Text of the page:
Influences Two: Celine

31 Aug
Sometime in the 1970s I fell under the influence of a French novelist practically no one had heard of at the time, though he’d been dead since 1961: Celine. He was a revelation to me, and my second novel, Evilheart, was as close as I could get to doing homage to him. Later, in Savonarala’s Bones, I returned to him, but not in the detail, or attention to moral nuance.To my mind Celine was one the great writers of the 20th century – both funny and wise in his way. He is ignored because after his second novel in the 1930s, Mort a Credit, variously translated as Death on Credit and Death on the Instalment Plan, he revealed himself as an anti-Semite in a series of really disturbing works. Not surprisingly after 1945 he was in bad odour among those who used to champion him, to the point where many French literary critics refused to review his later books, though they bore no traces of his crackpot ideas (they did bear all too many traces of his views of the treatment he’d received for holding them). Jean-Paul Sartre, who had dedicated one of his 1930s works to Celine, wrote a scathing essay after the war, “The mind of the anti-Semite”, that was directed at Celine while not naming him. Celine gave as good or better than he got, and in his later novels mercilessly pilloried the once-lionised existentialist philosopher and writer – he became “Tartre” and a magazine he wrote for Your Ferrule.

Celine’s anti-Semitism troubled me a lot, and it still does. I was far from the only person to find in Celine’s “ordinary” fiction a genuinely extraordinary sensibility who seemed to have divined what life is all about, and given it both barrels – a savage view that was ameliorated by humour, somehow salvaged by it.

And I was far from alone, too, in being confused by the writer’s revelation that he was, to put it mildly, down on Jews. (A contemporary in the 1930s, when the first of his anti-Semitic ravings was published, thought it was a satire). It seemed contradictory, and Celine himself later admitted as much in a somewhat left -handed way – “I got mixed up in stuff that was none of my business”. But he never resiled, never said “I got it wrong”. Far from it, he went out of this life as persuaded as ever that Jews were the enemy…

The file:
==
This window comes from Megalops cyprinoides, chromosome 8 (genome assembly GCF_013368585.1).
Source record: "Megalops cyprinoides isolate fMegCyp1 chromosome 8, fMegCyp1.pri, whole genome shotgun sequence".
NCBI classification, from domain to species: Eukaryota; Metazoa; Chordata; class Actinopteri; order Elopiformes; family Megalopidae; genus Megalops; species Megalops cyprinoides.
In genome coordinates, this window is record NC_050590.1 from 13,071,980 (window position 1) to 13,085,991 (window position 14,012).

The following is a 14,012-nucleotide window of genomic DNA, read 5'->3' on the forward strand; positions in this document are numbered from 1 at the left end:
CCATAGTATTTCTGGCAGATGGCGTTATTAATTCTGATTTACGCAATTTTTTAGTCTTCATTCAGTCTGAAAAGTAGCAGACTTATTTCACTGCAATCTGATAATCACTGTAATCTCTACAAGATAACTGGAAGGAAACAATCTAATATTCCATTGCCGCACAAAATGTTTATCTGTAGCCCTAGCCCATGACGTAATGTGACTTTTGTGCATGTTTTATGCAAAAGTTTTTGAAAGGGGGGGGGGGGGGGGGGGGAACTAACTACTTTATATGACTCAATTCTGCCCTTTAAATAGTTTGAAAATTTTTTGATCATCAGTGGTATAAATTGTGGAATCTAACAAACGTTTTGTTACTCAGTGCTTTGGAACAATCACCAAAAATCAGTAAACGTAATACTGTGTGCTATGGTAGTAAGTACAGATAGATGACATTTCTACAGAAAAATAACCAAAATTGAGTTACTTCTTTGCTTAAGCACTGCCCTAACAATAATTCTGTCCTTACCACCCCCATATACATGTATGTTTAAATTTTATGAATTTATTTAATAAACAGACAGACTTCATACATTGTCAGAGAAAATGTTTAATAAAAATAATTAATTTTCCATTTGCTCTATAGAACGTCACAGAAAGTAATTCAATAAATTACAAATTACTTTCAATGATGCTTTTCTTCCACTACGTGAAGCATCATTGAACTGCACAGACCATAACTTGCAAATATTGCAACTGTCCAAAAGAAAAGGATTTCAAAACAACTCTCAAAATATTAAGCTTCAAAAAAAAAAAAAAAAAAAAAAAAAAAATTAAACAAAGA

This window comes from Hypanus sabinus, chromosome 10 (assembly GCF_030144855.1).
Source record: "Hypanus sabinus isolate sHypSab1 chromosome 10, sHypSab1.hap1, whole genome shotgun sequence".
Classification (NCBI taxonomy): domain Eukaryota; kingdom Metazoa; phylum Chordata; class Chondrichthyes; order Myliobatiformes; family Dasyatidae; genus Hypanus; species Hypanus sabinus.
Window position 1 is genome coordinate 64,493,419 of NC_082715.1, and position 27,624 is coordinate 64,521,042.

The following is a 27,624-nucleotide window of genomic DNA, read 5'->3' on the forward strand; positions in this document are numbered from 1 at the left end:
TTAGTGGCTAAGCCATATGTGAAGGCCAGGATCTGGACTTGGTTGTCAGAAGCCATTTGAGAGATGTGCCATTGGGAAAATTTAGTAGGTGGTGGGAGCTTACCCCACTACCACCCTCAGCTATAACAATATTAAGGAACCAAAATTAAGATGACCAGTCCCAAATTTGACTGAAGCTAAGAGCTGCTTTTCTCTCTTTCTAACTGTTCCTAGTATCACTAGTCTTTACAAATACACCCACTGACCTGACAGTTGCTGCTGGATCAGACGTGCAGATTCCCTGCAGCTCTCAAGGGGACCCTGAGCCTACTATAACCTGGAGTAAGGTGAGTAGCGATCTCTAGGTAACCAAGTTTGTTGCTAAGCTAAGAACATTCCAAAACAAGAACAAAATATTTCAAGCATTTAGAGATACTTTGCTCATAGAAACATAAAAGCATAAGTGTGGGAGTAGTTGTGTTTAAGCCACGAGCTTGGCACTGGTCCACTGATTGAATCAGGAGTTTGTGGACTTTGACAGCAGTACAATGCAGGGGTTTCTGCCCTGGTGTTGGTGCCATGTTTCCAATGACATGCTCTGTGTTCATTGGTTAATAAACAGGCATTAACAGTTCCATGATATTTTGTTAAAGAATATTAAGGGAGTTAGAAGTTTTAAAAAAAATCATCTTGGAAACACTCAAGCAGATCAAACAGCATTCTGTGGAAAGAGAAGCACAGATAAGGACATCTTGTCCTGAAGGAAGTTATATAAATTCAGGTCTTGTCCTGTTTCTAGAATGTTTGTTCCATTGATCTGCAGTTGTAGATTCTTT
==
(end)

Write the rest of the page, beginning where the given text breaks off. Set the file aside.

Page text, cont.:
…but the enemy of what? Celine’s larger message was one of the futility of life for the individual; his most famous bon mot was “the truth of this life is death”. Why care if the Jews are in control of everything if even the Jews who are in control of everything are under the control of the grim reaper? Celine’s terrific strength was to juxtapose and even portray as humorous the sad reality of physical life and death. In one of his most famous scenes, a trip over the English channel turns into a vomit parade, in which the deck is awash with the stuff and our hero, the hapless Ferdinand, retches and retches till he has just one something left…out it pops: a strawberry.

Celine delivered this strange amalgam of horror and humour with a vigorous style he refined to deliver through the ellipse (…), a punctuation that few writers since have felt compelled to emulate, at least to the same degree. He scoffed at this invention of his – “my three little dots! All the real writers will tell you what to think of it…”. Except that when quizzed as to who the real writers were, he always mentioned three Frenchmen who are even more forgotten than he, presumably for literary rather than political reasons. Since he also said (in his last book), “In two hundred years I’ll be helping the kids through high school”, it seems that he had a better idea of his ultimate literary reputation than he sometimes let on.

Celine regarded his writing as a form of impressionism, and he sometimes compared his work to the French impressionists, but the virtue of the ellipse in his hands was to a kind of cubist writing, with the perspective of the narrator jumping from phrase to phrase, seemingly “stream of consciousness” but very artfully contrived.